Glickman called 911 with Charny’s cell phone.

“We had no idea how many people were attacking at that point. It could have been a whole army,” she recalled.

Charny and Glickman hid in a room with clothing donations in it.

“We knelt down on the floor and covered ourselves with our prayer shawls so we would look like these bags of clothing,” Glickman said. “We kept deciding,should we go or stay? At some point, Joe said, ‘This is it, we just have to go.’”

The pair went to the choir loft area, and saw police coming in.

UPDATE 10:38 a.m.: Member of Tree of Life testifies

Witness No. 11 is Stephen Weiss, a member of Tree of Life, a retired school teacher from Pittsburgh Public Schools and a lifelong member of Squirrel Hill.

Weiss was the ritual director for Tree of Life. He said the congregation prided itself on having open doors and welcoming anyone in.

“If you did not know the building, it was like a maze getting through it,” Weiss said.

He said on three out of four Saturdays of the month, he was involved in the junior congregation that met. The Saturday of the shooting was the Saturday off.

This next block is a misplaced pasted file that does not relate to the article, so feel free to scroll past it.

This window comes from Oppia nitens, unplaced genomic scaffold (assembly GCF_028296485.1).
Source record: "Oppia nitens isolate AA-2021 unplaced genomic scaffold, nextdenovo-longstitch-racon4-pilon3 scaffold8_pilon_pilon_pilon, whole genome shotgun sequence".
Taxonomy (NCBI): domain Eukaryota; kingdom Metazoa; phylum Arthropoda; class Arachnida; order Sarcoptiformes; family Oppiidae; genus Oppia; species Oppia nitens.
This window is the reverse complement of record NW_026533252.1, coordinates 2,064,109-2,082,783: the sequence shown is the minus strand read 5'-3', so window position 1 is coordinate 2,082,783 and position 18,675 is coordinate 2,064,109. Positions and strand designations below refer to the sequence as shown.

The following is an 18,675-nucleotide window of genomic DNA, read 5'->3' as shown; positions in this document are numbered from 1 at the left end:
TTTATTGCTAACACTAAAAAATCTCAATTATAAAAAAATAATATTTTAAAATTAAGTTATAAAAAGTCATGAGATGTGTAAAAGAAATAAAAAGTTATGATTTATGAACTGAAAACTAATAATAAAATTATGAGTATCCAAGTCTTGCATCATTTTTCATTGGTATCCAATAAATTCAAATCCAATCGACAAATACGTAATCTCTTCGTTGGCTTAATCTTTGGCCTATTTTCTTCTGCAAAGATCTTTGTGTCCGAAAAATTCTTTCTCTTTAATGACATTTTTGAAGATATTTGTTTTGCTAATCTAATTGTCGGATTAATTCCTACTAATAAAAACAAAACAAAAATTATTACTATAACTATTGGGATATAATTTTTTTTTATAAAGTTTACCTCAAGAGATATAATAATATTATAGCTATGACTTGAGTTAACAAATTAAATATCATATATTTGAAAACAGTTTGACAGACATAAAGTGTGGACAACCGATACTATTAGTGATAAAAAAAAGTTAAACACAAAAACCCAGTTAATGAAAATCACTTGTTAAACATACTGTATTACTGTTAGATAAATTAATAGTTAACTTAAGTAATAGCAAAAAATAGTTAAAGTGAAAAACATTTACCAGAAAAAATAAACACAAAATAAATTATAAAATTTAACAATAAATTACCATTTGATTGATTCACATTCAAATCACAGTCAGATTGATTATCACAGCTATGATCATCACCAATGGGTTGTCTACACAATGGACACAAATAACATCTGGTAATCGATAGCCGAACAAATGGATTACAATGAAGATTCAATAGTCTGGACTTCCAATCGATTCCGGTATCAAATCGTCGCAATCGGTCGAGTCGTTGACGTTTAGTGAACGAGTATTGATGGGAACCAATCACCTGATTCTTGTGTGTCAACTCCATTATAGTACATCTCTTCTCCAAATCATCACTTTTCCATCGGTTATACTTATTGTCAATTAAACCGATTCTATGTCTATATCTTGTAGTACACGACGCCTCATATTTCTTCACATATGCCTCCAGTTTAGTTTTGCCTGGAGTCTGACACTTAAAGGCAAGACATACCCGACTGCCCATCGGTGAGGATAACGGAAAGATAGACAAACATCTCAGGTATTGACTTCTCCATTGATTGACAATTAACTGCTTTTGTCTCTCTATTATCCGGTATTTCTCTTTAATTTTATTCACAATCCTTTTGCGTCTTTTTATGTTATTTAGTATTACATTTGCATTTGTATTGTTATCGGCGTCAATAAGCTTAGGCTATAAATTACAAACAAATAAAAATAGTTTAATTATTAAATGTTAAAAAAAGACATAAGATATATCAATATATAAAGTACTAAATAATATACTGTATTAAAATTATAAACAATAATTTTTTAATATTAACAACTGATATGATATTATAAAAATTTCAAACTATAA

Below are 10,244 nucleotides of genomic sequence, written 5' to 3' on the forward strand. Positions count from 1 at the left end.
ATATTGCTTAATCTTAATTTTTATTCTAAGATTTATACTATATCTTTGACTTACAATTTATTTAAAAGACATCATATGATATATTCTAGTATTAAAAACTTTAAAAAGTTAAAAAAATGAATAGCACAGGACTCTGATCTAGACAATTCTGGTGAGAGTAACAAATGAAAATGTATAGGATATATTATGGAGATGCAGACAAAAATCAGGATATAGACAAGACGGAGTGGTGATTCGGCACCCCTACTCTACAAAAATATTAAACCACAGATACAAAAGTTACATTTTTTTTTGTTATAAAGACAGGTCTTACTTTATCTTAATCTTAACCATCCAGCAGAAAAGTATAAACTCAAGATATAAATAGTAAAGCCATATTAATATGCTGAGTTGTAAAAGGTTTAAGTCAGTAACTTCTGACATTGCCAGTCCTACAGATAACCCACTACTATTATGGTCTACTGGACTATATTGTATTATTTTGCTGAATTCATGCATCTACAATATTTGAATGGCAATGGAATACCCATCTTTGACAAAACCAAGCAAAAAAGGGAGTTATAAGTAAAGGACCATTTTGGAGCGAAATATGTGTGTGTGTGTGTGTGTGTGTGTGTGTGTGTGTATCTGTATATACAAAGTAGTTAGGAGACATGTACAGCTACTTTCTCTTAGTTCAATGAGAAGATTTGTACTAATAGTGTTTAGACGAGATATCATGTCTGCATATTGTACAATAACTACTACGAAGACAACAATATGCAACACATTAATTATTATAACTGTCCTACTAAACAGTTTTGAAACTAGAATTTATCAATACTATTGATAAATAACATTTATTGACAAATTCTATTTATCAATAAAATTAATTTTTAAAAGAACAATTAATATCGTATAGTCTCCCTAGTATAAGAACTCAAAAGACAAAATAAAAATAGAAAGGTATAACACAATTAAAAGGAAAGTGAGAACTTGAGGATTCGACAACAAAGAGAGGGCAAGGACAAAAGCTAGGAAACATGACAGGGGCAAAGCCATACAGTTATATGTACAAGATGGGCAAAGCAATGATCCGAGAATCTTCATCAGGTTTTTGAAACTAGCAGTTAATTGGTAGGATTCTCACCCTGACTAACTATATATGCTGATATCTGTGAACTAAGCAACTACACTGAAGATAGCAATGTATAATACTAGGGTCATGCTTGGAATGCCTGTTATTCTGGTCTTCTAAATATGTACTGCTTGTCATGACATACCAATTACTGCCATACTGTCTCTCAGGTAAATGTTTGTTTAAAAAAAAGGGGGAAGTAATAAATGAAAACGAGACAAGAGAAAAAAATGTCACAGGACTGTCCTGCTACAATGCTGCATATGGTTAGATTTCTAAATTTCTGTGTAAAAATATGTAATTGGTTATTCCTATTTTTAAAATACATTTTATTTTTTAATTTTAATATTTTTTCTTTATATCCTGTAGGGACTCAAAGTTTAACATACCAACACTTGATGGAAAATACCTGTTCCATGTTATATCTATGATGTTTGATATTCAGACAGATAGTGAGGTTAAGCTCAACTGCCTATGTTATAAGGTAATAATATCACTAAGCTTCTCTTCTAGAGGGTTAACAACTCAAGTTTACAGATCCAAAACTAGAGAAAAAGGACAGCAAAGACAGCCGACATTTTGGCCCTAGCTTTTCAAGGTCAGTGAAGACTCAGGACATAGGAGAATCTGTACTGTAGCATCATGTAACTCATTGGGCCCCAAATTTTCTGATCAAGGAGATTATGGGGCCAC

Weiss said he grew up with David and Cecil Rosenthal, who were regulars on Saturday mornings.

He said David would stand next to Audrey Glickman, who would begin the start of the service. He said Cecil sat in the back and helped Irv Younger usher people into the service.

Weiss said Rose Mallinger, who was also a regular in the morning, would lead the prayer for peace.

He said Bernice and Sylvan Simon were also regulars. “They were married at the Tree of Life,“ Weiss said.

Weiss said Joyce Fienberg was a consistent loyal attendant.

He said on the morning of the shooting, he arrived around 9:30 a.m. with services set to start at 9:45 a.m.

Weiss said Cecil and Irv sat in the back of the room, a few rows up were Andrea and Rose and more towards the front were Bernice and Simon.

Weiss said he sat at the rear of the chapel in case anyone needed anything.

He said Services began with Audrey leading the prayer and David right next to her.